Publications

print share
Version HistoryVersion History

Title

Publicly Funded Family Planning: Lessons from California, Before and After the ACA’s Medicaid Expansion (Health Affairs)

Publication Topics

Publication Type

CHIS Journal Article

Publication Date

2018-09-04T07:00:00Z

Author 1

<a onclick="OpenPopUpPage('http://healthpolicy.ucla.edu/_layouts/listform.aspx?PageType=4&ListId={7AAD61FA-4BCB-48C0-B0B7-87AFDC3673EF}&ID=1560&RootFolder=*', RefreshPage); return false;" href="http://healthpolicy.ucla.edu/_layouts/listform.aspx?PageType=4&ListId={7AAD61FA-4BCB-48C0-B0B7-87AFDC3673EF}&ID=1560&RootFolder=*">Dawnte R. Early</a>

Author 2

<a onclick="OpenPopUpPage('http://healthpolicy.ucla.edu/_layouts/listform.aspx?PageType=4&ListId={7AAD61FA-4BCB-48C0-B0B7-87AFDC3673EF}&ID=151&RootFolder=*', RefreshPage); return false;" href="http://healthpolicy.ucla.edu/_layouts/listform.aspx?PageType=4&ListId={7AAD61FA-4BCB-48C0-B0B7-87AFDC3673EF}&ID=151&RootFolder=*">et al</a>

Author 3

Author 4

Author 5

Author 6

Author 7

Author 8

Author 9

Author 10

Author 11

Author 12

Author 13

Author 14

Abstract

California has a long tradition of providing publicly funded family planning services to low-income residents. The Affordable Care Act (ACA) increased contraceptive coverage in 2012, and in January 2014 it extended Medicaid eligibility by increasing the income cut-off from 100 percent to 138 percent of the federal poverty level and allowing individuals without dependent children to enroll. The impact of the ACA’s Medicaid expansion on low-income Californian women’s receipt of health insurance and needed health care was assessed, including contraceptive counseling and prescription contraception, using data from the 2013-16 California Health Interview Survey (CHIS)  for 4,567 women ages 18-44 with low incomes (less than 138 percent of poverty).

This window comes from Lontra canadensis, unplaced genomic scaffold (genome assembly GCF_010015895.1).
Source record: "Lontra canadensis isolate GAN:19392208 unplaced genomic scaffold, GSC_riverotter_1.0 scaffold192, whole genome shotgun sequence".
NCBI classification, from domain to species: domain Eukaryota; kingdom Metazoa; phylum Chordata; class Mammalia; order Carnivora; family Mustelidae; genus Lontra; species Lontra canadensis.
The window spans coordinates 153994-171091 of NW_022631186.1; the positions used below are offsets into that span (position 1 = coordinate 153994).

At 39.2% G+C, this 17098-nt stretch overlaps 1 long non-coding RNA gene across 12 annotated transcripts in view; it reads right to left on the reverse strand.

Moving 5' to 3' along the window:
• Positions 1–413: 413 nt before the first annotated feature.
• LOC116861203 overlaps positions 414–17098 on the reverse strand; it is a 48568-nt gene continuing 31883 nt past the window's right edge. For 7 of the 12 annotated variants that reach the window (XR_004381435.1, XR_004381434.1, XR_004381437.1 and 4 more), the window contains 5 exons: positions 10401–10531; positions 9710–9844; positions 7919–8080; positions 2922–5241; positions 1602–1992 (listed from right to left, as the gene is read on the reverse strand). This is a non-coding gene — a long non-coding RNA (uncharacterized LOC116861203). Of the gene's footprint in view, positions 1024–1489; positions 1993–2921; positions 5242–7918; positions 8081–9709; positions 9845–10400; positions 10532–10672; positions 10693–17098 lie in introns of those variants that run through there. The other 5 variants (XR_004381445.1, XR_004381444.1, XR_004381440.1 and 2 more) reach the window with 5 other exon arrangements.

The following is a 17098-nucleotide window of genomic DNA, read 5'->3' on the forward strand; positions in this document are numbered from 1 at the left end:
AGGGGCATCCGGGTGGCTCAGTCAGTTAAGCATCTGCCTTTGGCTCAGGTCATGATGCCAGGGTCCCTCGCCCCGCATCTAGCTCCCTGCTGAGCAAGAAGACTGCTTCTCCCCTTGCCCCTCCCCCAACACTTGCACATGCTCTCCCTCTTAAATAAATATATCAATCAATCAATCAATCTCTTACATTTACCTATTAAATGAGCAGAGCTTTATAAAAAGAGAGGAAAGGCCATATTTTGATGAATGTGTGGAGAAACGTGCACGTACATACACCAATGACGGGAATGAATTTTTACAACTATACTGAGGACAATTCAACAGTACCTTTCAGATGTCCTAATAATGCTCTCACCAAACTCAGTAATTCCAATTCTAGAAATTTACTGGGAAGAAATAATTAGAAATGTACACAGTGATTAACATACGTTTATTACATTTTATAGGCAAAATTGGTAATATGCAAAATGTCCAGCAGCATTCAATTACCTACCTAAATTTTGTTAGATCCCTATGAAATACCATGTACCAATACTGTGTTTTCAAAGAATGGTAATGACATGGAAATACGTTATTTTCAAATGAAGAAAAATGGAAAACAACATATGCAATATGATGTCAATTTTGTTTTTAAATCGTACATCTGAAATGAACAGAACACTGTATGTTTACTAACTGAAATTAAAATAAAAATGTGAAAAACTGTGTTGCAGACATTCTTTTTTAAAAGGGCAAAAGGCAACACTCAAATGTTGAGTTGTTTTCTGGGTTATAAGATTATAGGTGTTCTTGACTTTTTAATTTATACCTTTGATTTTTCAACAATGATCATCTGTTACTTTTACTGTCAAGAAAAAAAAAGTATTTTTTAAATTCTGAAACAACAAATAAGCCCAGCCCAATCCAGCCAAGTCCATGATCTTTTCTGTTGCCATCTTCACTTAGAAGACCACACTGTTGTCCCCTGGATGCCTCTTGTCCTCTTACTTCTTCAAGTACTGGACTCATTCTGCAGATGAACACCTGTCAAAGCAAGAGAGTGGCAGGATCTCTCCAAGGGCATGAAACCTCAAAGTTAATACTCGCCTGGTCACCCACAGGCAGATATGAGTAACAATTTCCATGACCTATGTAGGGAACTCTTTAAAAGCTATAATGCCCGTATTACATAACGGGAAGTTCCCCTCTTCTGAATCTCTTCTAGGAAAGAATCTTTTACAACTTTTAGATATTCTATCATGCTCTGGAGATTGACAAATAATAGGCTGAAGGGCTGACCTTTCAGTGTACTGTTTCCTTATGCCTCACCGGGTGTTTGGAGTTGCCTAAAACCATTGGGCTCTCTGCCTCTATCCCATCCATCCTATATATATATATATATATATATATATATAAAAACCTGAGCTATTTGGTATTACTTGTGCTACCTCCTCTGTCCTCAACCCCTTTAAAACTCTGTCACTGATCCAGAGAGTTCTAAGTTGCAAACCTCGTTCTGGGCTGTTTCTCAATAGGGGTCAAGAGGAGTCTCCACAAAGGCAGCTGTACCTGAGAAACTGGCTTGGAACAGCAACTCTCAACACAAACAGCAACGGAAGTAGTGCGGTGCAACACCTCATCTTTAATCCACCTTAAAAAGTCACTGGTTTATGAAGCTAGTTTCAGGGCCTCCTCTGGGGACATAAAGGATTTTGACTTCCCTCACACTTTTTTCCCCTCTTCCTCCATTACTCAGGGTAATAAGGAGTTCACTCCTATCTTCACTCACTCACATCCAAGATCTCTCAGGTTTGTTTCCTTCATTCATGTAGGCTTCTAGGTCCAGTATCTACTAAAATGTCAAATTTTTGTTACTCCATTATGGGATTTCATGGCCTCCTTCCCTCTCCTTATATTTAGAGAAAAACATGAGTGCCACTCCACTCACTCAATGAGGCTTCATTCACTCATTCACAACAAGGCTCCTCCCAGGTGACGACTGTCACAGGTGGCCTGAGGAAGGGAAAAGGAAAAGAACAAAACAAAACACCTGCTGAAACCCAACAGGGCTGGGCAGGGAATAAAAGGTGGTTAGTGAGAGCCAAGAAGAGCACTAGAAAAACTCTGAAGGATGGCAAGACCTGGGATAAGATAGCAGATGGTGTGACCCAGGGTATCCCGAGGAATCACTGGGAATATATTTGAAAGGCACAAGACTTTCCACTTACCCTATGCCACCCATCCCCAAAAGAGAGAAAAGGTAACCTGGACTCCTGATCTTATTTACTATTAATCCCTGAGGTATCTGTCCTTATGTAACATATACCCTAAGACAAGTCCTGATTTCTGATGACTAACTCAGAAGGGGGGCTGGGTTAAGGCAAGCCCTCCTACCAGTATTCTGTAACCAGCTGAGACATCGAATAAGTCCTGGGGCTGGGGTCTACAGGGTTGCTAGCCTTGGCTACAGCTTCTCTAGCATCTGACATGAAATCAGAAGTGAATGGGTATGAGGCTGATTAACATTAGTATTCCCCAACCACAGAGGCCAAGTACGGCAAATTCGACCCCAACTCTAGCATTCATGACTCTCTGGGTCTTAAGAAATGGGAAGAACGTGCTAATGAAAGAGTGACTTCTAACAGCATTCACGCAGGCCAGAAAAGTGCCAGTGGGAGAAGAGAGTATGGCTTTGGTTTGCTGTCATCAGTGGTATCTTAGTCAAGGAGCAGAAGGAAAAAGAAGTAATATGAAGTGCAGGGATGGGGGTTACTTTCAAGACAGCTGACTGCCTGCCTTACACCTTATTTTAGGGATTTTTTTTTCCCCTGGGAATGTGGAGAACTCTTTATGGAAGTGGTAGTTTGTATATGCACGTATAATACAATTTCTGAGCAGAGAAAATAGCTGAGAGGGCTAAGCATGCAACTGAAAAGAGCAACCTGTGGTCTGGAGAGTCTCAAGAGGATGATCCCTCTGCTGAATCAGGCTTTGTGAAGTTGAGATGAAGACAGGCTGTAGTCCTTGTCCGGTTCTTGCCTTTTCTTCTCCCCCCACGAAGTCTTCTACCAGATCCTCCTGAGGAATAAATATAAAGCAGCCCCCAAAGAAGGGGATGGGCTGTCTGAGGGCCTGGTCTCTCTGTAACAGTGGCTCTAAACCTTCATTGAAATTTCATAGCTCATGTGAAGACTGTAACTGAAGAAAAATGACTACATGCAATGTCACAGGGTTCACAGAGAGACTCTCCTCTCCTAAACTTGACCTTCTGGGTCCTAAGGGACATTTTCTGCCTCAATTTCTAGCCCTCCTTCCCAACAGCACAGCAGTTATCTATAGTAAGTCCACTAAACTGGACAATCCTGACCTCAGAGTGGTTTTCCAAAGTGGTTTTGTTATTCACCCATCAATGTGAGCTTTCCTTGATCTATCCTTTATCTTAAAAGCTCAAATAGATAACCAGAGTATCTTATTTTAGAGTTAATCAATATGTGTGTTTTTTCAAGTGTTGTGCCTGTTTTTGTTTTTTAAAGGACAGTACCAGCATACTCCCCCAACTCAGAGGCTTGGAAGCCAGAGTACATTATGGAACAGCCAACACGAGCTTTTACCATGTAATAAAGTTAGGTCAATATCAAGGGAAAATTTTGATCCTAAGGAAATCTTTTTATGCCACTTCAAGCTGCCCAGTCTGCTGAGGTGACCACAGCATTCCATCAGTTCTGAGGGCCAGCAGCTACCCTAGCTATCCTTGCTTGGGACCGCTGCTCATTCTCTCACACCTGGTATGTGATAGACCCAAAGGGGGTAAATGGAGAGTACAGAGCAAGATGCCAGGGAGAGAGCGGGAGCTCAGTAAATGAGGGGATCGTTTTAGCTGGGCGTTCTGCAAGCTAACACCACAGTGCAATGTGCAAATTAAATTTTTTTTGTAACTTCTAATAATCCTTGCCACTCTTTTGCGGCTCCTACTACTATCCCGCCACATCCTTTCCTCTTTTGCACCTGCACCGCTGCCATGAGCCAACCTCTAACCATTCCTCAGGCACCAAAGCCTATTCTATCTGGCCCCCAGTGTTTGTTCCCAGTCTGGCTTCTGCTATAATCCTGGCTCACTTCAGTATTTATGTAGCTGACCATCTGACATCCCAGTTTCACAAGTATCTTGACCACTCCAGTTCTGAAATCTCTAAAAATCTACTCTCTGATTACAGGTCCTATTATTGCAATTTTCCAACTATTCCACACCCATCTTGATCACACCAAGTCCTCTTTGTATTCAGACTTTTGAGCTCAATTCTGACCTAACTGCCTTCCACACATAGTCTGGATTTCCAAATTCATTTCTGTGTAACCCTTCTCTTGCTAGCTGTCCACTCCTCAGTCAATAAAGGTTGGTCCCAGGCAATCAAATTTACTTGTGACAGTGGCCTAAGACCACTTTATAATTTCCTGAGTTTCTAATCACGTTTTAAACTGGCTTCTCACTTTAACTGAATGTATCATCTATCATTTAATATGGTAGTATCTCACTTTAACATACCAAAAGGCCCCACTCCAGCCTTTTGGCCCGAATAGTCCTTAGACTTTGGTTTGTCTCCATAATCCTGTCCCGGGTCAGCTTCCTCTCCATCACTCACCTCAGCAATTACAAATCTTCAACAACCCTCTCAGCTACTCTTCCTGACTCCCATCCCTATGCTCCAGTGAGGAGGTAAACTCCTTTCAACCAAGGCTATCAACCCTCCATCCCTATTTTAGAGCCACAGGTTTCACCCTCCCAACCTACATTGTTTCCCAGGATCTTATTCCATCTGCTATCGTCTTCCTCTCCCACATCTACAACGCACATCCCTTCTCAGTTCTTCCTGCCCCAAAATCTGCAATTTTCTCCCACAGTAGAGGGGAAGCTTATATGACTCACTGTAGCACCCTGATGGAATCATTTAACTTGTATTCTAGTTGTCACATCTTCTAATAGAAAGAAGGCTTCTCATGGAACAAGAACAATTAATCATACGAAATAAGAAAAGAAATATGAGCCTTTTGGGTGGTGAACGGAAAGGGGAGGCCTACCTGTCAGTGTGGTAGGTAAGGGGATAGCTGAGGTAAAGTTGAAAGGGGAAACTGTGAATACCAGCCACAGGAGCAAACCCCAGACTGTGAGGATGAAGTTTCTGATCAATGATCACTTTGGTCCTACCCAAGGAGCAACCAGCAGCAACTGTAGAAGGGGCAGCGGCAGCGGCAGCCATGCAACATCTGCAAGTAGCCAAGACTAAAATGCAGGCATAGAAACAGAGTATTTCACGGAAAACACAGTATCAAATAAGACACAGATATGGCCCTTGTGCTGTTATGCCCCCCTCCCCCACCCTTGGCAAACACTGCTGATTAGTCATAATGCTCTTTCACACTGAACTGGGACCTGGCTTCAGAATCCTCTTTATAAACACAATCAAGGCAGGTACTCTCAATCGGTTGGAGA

After the ACA expansion, the proportion of uninsured low-income women in California decreased significantly, while the share enrolled in Medicaid increased. However, the proportion of the women who reported using health care and family planning services remained unchanged. Despite the ACA’s explicit attention to contraceptive services, improvements in the delivery of family planning services have yet to be fully realized in California.
 

 

Thumbnail

Article 1

Journal Article: Publicly Funded Family Planning: Lessons from California, Before and After the ACA’s Medicaid Expansion

Article 2

Article 3

Article 4

Article 5

Article 6

Article 7

Article 8

Article 9

Article 10

Article 11

Article 12

Press Release

Related Link 1

California Health Interview Survey (CHIS)

Related Link 2

Related Link 3

Related Link 4

Related Link 5

Related Link 6

Related Link 7

Related Link 8

Related Link 9

Related Link 10

Related Link 11

Related Link 12

Related Link 13

Related Link 14

Related Link 15

Related Link 16

Version: 2.0
Created at 9/28/2018 12:34 PM by i:0#.f|uclachissqlmembershipprovider|celeste
Last modified at 9/28/2018 12:35 PM by i:0#.f|uclachissqlmembershipprovider|celeste